Dixon: I go to two places for inspiration. One, the history of design and ornamentation. We’re going back centuries to the Greeks and Romans, to artists, architects and craftsmen — to anonymous sparks of thought and design epiphany, to someone we don’t know that lived hundreds of years ago. There is such a rich history. Two, the natural world. Man has always responded to the beauty of nature. It’s what touches our souls.
I moved around a lot as a kid when my mind was still forming and my aesthetic was a blank slate. My understanding of art history, the history of ornaments, as well as my observance of nature gives me a vocabulary heightened by my experiences. When I’m designing, I’m basically creating stories. I ask myself, what’s the matter at hand? Who am I writing to? I then go through forms I see and reinterpret them. I try to be reverent to history but not a slave to it. A great thing we can do now is pluck our favorite elements from this continuum of design.
The Foliage lamp was inspired by an antique Italian faience urn originally made in the 1930s. I added a few leaves and did a masculine and feminine variety. One has a reflective, slightly more formal, crackle cream finish. It’s bright, light and shiny. The other is a matte-finished, grapefruit-peel-textured, bronze green, bold, masculine lamp. It’s a 40-inch lamp, and both finishes accept the light beautifully. It’s a combination of a historical counterpart that I looked to nature to re-embellish.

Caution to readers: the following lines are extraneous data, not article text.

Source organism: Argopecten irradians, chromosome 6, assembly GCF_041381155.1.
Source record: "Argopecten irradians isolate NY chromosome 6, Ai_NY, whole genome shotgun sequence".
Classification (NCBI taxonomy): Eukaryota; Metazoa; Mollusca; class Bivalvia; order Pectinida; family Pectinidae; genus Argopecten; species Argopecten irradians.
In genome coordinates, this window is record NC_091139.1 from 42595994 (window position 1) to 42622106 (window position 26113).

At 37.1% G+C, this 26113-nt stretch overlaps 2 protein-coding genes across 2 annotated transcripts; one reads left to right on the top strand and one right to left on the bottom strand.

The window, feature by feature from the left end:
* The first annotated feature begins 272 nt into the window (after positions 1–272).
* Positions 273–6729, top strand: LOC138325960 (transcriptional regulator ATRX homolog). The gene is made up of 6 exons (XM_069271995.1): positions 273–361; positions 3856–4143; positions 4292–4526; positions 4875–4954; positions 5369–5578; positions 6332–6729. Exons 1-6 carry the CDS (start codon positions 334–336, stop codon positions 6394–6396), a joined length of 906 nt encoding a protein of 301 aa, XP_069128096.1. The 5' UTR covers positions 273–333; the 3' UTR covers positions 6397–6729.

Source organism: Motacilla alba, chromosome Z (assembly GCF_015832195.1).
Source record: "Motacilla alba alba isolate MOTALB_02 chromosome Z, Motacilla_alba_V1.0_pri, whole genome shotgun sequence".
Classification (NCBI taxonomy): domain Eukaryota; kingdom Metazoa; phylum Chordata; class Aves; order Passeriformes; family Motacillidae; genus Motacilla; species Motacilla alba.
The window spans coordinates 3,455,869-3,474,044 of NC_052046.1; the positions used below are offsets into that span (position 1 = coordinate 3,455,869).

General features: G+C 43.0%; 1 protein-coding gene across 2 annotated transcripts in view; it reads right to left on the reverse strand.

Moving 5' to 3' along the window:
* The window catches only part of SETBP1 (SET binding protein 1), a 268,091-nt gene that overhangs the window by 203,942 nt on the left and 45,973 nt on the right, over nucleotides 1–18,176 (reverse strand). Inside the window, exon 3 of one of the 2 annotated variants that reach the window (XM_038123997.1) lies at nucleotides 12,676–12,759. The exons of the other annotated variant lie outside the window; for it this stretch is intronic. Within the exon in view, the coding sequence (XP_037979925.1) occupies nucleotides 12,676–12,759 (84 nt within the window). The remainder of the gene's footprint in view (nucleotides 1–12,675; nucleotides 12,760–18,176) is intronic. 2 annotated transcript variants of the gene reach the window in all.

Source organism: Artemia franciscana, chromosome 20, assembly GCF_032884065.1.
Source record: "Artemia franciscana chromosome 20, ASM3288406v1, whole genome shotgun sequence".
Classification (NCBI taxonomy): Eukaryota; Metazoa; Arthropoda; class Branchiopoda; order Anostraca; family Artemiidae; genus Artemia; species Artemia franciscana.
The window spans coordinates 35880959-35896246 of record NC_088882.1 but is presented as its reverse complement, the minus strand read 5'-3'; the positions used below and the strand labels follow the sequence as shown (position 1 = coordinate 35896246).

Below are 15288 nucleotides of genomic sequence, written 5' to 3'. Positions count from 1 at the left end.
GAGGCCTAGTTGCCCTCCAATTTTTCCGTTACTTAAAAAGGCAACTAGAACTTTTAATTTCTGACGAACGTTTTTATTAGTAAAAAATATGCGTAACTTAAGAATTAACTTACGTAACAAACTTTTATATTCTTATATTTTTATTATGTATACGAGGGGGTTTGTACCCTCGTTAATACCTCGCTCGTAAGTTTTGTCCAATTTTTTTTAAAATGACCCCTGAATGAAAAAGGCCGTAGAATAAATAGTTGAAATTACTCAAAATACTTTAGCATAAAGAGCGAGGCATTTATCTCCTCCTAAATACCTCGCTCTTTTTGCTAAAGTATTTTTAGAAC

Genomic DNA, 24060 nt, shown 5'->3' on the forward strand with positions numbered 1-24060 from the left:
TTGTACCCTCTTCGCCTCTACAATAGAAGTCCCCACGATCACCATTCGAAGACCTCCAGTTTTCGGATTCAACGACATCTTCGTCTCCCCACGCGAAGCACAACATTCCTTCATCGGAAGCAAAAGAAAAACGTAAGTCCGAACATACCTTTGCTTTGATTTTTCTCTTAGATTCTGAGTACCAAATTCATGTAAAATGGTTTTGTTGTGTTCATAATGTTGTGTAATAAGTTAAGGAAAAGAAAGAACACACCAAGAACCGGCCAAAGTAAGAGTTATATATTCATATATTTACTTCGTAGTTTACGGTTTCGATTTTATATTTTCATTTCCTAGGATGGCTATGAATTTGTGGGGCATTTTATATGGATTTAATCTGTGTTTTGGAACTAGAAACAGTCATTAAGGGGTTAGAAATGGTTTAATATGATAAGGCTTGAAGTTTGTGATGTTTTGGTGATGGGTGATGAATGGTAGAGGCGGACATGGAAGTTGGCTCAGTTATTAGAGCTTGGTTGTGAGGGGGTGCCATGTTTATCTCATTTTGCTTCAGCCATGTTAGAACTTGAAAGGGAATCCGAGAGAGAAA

The Mandarin lamp was inspired by a large-scale rosewood altar candlestick I bought in China. It has an intricate carving of a Chinese fable with this snaking dragon climbing up a very slim cylindrical shaft. I did it in a cast white plaster. It has this ’30s or ’40s European Baroque vibe. The shadow produced from the light source above pronounces this beautiful carving. I love that here we have an anonymous artist who carved something 300 years ago. So he and I together, and Arteriors, are part of the evolution of its design.
I think a good designer and a good collection gives you a lot to choose from or has an à la carte menu. You put your own room together, things that you respond to, things that represent you. You chose from different influences and periods. You’re not just buying someone else’s look. You’re doing something that’s personal. The more you layer into that, the more depth or character, the more intrinsic it is to you. That curated layering of elements is what’s modern in design right now.